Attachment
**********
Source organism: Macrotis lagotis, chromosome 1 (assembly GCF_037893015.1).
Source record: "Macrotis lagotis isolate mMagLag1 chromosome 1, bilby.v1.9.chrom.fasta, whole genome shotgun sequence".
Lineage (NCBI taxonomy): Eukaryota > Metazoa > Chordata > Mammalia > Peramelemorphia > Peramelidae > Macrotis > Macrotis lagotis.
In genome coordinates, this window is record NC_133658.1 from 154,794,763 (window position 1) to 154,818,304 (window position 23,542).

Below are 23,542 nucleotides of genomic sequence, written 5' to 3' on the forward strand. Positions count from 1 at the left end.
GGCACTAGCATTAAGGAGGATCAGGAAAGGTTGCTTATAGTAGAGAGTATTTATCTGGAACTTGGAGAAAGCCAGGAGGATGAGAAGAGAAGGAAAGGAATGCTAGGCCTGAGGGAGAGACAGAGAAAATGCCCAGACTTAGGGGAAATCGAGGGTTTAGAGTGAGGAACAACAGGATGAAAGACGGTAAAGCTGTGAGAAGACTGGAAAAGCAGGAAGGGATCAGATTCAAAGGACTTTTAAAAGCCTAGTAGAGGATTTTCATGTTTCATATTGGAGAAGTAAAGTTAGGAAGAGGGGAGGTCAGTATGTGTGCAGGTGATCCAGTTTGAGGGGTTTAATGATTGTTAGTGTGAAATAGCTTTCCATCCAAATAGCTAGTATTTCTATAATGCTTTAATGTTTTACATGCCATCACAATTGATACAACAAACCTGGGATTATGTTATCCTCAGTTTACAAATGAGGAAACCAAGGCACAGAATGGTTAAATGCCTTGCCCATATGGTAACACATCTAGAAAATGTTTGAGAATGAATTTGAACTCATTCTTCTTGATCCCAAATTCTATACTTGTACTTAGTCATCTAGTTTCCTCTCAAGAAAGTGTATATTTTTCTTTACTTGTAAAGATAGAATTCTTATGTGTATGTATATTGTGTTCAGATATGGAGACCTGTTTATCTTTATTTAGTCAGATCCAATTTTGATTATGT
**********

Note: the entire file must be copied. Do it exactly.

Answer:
Source organism: Macrotis lagotis, chromosome 1 (assembly GCF_037893015.1).
Source record: "Macrotis lagotis isolate mMagLag1 chromosome 1, bilby.v1.9.chrom.fasta, whole genome shotgun sequence".
Lineage (NCBI taxonomy): Eukaryota > Metazoa > Chordata > Mammalia > Peramelemorphia > Peramelidae > Macrotis > Macrotis lagotis.
In genome coordinates, this window is record NC_133658.1 from 154,794,763 (window position 1) to 154,818,304 (window position 23,542).

Below are 23,542 nucleotides of genomic sequence, written 5' to 3' on the forward strand. Positions count from 1 at the left end.
GGCACTAGCATTAAGGAGGATCAGGAAAGGTTGCTTATAGTAGAGAGTATTTATCTGGAACTTGGAGAAAGCCAGGAGGATGAGAAGAGAAGGAAAGGAATGCTAGGCCTGAGGGAGAGACAGAGAAAATGCCCAGACTTAGGGGAAATCGAGGGTTTAGAGTGAGGAACAACAGGATGAAAGACGGTAAAGCTGTGAGAAGACTGGAAAAGCAGGAAGGGATCAGATTCAAAGGACTTTTAAAAGCCTAGTAGAGGATTTTCATGTTTCATATTGGAGAAGTAAAGTTAGGAAGAGGGGAGGTCAGTATGTGTGCAGGTGATCCAGTTTGAGGGGTTTAATGATTGTTAGTGTGAAATAGCTTTCCATCCAAATAGCTAGTATTTCTATAATGCTTTAATGTTTTACATGCCATCACAATTGATACAACAAACCTGGGATTATGTTATCCTCAGTTTACAAATGAGGAAACCAAGGCACAGAATGGTTAAATGCCTTGCCCATATGGTAACACATCTAGAAAATGTTTGAGAATGAATTTGAACTCATTCTTCTTGATCCCAAATTCTATACTTGTACTTAGTCATCTAGTTTCCTCTCAAGAAAGTGTATATTTTTCTTTACTTGTAAAGATAGAATTCTTATGTGTATGTATATTGTGTTCAGATATGGAGACCTGTTTATCTTTATTTAGTCAGATCCAATTTTGATTATGT